# scipy.interpolate.make_interp_spline¶

scipy.interpolate.make_interp_spline(x, y, k=3, t=None, bc_type=None, axis=0, check_finite=True)[source]

Compute the (coefficients of) interpolating B-spline.

Parameters: x : array_like, shape (n,) Abscissas. y : array_like, shape (n, ...) Ordinates. k : int, optional B-spline degree. Default is cubic, k=3. t : array_like, shape (nt + k + 1,), optional. Knots. The number of knots needs to agree with the number of datapoints and the number of derivatives at the edges. Specifically, nt - n must equal len(deriv_l) + len(deriv_r). bc_type : 2-tuple or None Boundary conditions. Default is None, which means choosing the boundary conditions automatically. Otherwise, it must be a length-two tuple where the first element sets the boundary conditions at x[0] and the second element sets the boundary conditions at x[-1]. Each of these must be an iterable of pairs (order, value) which gives the values of derivatives of specified orders at the given edge of the interpolation interval. axis : int, optional Interpolation axis. Default is 0. check_finite : bool, optional Whether to check that the input arrays contain only finite numbers. Disabling may give a performance gain, but may result in problems (crashes, non-termination) if the inputs do contain infinities or NaNs. Default is True. b : a BSpline object of the degree k and with knots t.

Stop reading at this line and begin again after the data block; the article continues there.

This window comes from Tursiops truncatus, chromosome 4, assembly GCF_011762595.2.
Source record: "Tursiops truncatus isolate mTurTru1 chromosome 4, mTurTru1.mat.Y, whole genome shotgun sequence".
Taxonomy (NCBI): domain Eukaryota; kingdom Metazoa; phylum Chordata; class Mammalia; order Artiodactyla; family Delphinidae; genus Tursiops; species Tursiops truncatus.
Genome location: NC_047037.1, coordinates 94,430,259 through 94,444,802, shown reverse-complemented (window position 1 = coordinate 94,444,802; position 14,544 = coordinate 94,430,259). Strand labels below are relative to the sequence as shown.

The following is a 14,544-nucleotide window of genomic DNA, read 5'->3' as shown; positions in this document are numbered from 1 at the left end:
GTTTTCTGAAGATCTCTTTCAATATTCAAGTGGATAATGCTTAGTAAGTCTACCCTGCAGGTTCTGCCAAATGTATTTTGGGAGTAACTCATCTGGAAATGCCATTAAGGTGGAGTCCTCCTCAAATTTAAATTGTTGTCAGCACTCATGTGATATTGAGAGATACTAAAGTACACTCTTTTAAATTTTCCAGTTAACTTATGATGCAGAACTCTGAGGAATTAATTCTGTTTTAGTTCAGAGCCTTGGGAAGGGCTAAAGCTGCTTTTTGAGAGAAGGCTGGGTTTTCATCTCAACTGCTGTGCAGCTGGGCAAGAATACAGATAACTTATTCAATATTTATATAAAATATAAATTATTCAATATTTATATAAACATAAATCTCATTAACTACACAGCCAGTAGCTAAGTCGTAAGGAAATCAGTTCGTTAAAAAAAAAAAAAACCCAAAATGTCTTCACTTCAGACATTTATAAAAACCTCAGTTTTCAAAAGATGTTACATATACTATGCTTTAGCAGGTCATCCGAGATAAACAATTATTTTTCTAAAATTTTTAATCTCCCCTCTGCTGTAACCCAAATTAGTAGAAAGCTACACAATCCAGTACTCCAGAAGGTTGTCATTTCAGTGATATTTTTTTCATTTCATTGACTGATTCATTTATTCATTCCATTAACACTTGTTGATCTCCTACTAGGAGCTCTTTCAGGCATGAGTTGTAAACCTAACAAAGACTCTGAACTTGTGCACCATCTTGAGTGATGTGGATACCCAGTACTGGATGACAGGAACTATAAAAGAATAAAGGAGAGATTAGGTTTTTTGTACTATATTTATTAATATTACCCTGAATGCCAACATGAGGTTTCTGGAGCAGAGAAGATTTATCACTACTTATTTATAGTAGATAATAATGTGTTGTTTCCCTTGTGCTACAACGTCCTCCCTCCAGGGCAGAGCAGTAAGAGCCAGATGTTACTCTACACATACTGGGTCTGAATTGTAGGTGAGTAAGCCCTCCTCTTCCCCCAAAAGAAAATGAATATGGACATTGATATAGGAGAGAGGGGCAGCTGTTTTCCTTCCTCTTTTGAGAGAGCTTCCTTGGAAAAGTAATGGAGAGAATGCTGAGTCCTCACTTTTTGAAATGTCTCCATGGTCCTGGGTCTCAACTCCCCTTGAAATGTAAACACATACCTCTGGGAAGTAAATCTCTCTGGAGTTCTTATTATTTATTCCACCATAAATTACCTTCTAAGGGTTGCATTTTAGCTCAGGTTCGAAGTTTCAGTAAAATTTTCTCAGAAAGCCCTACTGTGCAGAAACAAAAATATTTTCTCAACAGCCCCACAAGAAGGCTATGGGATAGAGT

BSpline
base class representing the B-spline objects
CubicSpline
a cubic spline in the polynomial basis
make_lsq_spline
a similar factory function for spline fitting
UnivariateSpline
a wrapper over FITPACK spline fitting routines
splrep
a wrapper over FITPACK spline fitting routines

Examples

Use cubic interpolation on Chebyshev nodes:

>>> def cheb_nodes(N):
...     jj = 2.*np.arange(N) + 1
...     x = np.cos(np.pi * jj / 2 / N)[::-1]
...     return x

>>> x = cheb_nodes(20)
>>> y = np.sqrt(1 - x**2)

>>> from scipy.interpolate import BSpline, make_interp_spline
>>> b = make_interp_spline(x, y)
>>> np.allclose(b(x), y)
True


Note that the default is a cubic spline with a not-a-knot boundary condition

>>> b.k
3


Here we use a ‘natural’ spline, with zero 2nd derivatives at edges:

>>> l, r = [(2, 0)], [(2, 0)]
>>> b_n = make_interp_spline(x, y, bc_type=(l, r))
>>> np.allclose(b_n(x), y)
True
>>> x0, x1 = x[0], x[-1]
>>> np.allclose([b_n(x0, 2), b_n(x1, 2)], [0, 0])
True


Interpolation of parametric curves is also supported. As an example, we compute a discretization of a snail curve in polar coordinates

>>> phi = np.linspace(0, 2.*np.pi, 40)
>>> r = 0.3 + np.cos(phi)
>>> x, y = r*np.cos(phi), r*np.sin(phi)  # convert to Cartesian coordinates


Build an interpolating curve, parameterizing it by the angle

>>> from scipy.interpolate import make_interp_spline
>>> spl = make_interp_spline(phi, np.c_[x, y])


Evaluate the interpolant on a finer grid (note that we transpose the result to unpack it into a pair of x- and y-arrays)

>>> phi_new = np.linspace(0, 2.*np.pi, 100)
>>> x_new, y_new = spl(phi_new).T


Plot the result

>>> import matplotlib.pyplot as plt
>>> plt.plot(x, y, 'o')
>>> plt.plot(x_new, y_new, '-')
>>> plt.show()


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